Arizona Diamondbacks – a tale of two pitchers

Shelby Miller (Joe Camporeale-USA TODAY Sports)
Shelby Miller (Joe Camporeale-USA TODAY Sports) /

Zack Greinke and Shelby Miller, two pitchers for the Arizona Diamondbacks, hardly lived up to pre-season expectations

When the Arizona Diamondbacks finalized their two high-profile, off-season transactions, the expectation was one would piggy-back off the other.

That way, the combination of Zack Grienke and Shelby Miller could likely extend winning streaks, or act to as stoppers. If the Arizona Diamondbacks forged a modest winning streak of two or three games, the prospect that wins from Greinke and Miller, in back-to-back starts, would prolong such a streak and position the team to create separation in the National League West.

As the season unfolded, the opposite transpired.

For starters, Miller spent part of his summer banished to the minors and Greinke landed on the disabled list for a month and one-half. Miller managed only two wins all season, and both were on the road. Greinke has been inconsistent and his ERA, over four runs per nine innings, is far from the value of $206 million Arizona decision-makers envisioned.

The end result was disappointment.

Greinke and Miller have combined for back-to-back wins only once this season. That was during early May. Greinke beat the Braves in Atlanta 7-2 on May 6 and Miller came back the next day and beat the Braves, 4-2. Miller’s other win was against the Phillies June 20 in Citizens Bank Park. Since, Miller is 0-6 with a season ERA of 7.10

Greinke has been susceptible to the home run ball, and when he does not have command of his fast ball, that pitch becomes ordinary. After dropping his second decision to the Dodgers in 10 days last Friday night, Greinke allowed 22 home runs this season. Only lefty Patrick Corbin (24) allowed more on the Diamondbacks staff

In concert with a winning record of 12-7, Greinke continues to tell reporters that the pitches he makes are quality, but in recent outings, he tends to be too fine. Whether Greinke is trying to extricate the Diamondbacks from the demons of the current season and be perfect, that is rarely possible. When Greinke misses, he tends to miss up in the strike zone, and thus a principal reason for yielding a plethora of home runs.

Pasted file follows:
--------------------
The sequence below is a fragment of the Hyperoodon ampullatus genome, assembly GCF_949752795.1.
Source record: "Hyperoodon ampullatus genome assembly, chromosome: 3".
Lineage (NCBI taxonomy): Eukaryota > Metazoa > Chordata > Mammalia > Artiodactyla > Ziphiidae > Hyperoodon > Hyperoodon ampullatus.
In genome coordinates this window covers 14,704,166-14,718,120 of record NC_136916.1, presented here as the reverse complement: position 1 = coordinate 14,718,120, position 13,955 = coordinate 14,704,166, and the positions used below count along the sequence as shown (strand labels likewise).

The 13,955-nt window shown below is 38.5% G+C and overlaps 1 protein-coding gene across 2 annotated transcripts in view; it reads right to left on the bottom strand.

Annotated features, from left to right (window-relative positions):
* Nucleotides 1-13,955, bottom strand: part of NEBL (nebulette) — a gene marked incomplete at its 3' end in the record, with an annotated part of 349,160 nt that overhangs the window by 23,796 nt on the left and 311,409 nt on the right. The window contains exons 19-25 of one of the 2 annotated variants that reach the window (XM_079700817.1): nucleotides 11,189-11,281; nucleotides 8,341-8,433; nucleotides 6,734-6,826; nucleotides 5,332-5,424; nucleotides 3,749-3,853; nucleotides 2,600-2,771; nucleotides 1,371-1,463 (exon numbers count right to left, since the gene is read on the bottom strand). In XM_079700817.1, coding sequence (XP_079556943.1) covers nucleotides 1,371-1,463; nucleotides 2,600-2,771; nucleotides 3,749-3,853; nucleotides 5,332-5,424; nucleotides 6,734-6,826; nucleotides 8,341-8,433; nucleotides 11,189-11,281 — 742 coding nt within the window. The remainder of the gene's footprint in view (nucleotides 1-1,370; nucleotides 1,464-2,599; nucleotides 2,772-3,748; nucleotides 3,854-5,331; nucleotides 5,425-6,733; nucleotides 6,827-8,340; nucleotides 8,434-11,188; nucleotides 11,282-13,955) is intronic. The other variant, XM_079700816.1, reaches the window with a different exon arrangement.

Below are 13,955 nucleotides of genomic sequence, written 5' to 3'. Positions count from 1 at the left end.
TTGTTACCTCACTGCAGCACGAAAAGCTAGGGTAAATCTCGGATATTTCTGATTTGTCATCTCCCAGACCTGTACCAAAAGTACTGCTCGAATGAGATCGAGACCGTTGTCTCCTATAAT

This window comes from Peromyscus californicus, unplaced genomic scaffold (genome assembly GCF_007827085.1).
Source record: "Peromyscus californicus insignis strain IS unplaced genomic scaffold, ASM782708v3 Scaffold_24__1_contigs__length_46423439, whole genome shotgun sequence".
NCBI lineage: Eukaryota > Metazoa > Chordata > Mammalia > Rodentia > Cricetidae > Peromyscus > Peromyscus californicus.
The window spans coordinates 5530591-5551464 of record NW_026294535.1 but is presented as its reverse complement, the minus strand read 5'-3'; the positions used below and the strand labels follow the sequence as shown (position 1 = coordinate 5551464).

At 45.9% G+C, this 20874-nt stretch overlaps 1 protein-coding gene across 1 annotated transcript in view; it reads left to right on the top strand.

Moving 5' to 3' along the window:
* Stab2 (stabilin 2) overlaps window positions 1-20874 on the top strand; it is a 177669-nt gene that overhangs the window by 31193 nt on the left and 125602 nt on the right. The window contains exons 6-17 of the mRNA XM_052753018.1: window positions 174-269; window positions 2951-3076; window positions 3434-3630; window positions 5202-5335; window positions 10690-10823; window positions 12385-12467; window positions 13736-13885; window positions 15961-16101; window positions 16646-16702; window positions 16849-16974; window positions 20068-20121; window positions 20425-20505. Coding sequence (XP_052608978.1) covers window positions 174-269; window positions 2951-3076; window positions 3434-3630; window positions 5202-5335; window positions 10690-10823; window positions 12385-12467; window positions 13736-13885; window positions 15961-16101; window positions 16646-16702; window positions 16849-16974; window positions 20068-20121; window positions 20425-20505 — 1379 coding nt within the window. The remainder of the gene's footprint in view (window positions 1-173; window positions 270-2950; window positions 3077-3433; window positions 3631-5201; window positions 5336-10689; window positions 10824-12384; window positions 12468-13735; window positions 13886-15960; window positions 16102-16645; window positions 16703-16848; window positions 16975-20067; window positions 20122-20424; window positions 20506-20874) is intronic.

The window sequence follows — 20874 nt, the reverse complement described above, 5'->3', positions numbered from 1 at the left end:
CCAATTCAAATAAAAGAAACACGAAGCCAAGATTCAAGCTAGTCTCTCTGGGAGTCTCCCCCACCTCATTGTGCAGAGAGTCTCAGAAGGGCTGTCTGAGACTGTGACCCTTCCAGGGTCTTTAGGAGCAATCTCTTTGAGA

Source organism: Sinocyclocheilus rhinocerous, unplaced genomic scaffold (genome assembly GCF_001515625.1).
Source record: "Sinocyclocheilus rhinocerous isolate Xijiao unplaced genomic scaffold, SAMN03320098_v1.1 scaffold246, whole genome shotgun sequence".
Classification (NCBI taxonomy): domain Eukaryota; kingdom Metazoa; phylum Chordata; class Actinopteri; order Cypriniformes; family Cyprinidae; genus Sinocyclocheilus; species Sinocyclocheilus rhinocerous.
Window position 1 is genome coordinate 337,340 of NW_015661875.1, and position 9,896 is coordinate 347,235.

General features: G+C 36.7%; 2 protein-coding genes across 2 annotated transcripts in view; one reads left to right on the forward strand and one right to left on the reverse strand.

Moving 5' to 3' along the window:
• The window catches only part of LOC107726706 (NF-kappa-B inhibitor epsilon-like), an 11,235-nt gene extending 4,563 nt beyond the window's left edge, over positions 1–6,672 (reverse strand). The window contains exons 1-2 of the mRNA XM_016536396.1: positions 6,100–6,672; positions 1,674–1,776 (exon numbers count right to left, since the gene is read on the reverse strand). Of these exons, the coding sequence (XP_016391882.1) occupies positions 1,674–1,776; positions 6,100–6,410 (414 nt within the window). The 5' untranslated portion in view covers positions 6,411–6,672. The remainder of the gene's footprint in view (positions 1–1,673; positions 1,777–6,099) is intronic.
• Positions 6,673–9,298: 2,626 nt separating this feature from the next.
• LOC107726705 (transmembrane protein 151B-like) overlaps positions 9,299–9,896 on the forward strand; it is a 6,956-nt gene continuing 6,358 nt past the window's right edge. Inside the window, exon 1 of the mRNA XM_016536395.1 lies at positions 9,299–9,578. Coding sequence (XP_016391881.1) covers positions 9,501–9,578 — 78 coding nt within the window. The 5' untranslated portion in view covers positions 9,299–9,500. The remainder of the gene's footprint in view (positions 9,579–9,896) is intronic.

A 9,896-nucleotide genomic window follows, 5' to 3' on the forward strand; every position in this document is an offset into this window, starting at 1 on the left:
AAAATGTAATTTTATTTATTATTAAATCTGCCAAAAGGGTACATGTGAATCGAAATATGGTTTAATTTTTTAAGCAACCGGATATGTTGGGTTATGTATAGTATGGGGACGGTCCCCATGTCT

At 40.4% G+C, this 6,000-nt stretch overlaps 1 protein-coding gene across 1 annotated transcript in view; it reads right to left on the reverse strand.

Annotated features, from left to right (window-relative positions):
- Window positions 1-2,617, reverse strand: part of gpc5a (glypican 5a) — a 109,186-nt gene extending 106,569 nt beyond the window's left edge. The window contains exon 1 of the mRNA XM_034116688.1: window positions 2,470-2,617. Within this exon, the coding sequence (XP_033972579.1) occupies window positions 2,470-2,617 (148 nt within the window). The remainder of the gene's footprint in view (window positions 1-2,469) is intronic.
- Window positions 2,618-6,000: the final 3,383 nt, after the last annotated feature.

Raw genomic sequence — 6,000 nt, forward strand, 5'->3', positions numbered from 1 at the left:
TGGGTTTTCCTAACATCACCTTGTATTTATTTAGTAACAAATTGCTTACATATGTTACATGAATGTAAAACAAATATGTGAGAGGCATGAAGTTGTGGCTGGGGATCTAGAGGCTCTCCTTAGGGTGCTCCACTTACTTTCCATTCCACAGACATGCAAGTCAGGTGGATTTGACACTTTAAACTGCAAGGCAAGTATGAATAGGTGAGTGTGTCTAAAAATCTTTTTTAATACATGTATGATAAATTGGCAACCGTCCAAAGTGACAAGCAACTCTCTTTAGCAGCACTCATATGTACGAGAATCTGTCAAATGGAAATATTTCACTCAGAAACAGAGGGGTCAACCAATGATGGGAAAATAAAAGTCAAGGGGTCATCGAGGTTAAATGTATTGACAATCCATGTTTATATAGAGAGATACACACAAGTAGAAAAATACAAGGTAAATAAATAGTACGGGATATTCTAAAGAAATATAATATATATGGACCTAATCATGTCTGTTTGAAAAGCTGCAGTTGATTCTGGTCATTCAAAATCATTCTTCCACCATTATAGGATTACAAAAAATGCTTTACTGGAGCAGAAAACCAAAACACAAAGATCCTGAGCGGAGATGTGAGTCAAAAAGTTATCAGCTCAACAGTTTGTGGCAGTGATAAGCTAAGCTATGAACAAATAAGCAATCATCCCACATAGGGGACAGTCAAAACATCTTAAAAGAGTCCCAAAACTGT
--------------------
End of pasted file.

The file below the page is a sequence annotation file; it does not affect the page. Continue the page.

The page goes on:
More from Diamondbacks News

Against the Dodgers in Los Angeles on Sept .5, Greinke allowed a career-worst five home runs in that one. During his very next start against San Francisco, he surrendered a lead-off homer to the Giants’ Dernard Span, and then dropped a 3-2 to the Dodgers against last Friday night in Chase Field.

Throughout his previous starts, Greinke run into trouble early and his teammates, despite lethal bats, could not pick up their starter.

“I got into some trouble early in the game,” Greinke told the AP after his start Friday night. “By then, it was just about too late. After the first couple of batters, I did as well as I could do.”

If Greinke has difficulty at the start of games, Miller seems to hit the wall during an encounter. Against the Rockies on Sept. 12, Miller retired the first nine Colorado hitters in order and then proceeded to allow six runs over the next two innings. In his next start against the Dodgers last Saturday, Miller again allowed four runs in 5.1 innings and took his 12th loss of the season.

Against the Dodgers on Sept. 17, a two-run homer from Joc Pederson in the fourth innings was the defining hit. As with many of his outings this season, Miller failed to give manager Chip Hale any length to his start.

“Thought I made a good pitch on the home run,’ Miller told AP after the Sept. 17 game. “It was down and in. Right where I was trying to hit my spot and he just basically got a good swing on it. Tough outing.”

At this point, Greinke and Miller once considered the lightning rods to post-season dreams, now limp, with the rest of their teammates, to the finish line.

On deck

The Arizona Diamondbacks now embark on their final road trip of the season. They start in San Diego, and have three with the Padres

On Monday night, look for Braden Shipley (4-3, 5.36 ERA) to go against the Padres’ righty Paul Clemens (3-5, 4.94). On Tuesday night, it’s Archie Bradley (7-9, 5.07) against lefty Christian Friedrich (5-10, 4.78). In the finale Wednesday night, Zack Greinke (12-7, 4.42) opposes righty Luis Perdomo (8-9, 5.68).

Some numbers for notable at-bats. Against Greinke, Jon Jay is 9-for-32 (.281), Yangervis Solarte is 3-for-19 (.258), and Derek Norris is 6-for-21 (.286). Against Bradley, Wil Myers is 1-for-8. Against Friedrich, Welington Castillo is 0-for-7, Paul Goldschmidt is hitting .429 (3-for-7), and Jean Segura is batting .222 (2-for-9). Against Perdomo, Jake Lamb is 2-for-7 (.286), Brandon Drury is 3-for-7 (.429), Goldschmidt is 3-for-8 (.375), and Segura is 3-for-6 (.500).

Live Feed

Around the Foghorn

  • Blue Jays: Consider trading a catcher to one of these three teams this winterJays Journal
  • Yankees provided first-ever November MLB highlight 20 years ago todayCall to the Pen
  • Ketel Marte Could Be a Perfect Trade Target for the MarinersSoDo Mojo
  • Rating MLB general managers in 2021: The NL WestCall to the Pen
  • Three Potential Trade Partners for Mariners' Jake FraleySoDo Mojo
  • Then on to the east coast. Here, they’ll engage the Baltimore Orioles for three in inter-league play and conclude their road season with four against the Nationals in Washington. The team finishes the season at home and a three-game set against the Padres on Sept 30, Oct. 1 and 2.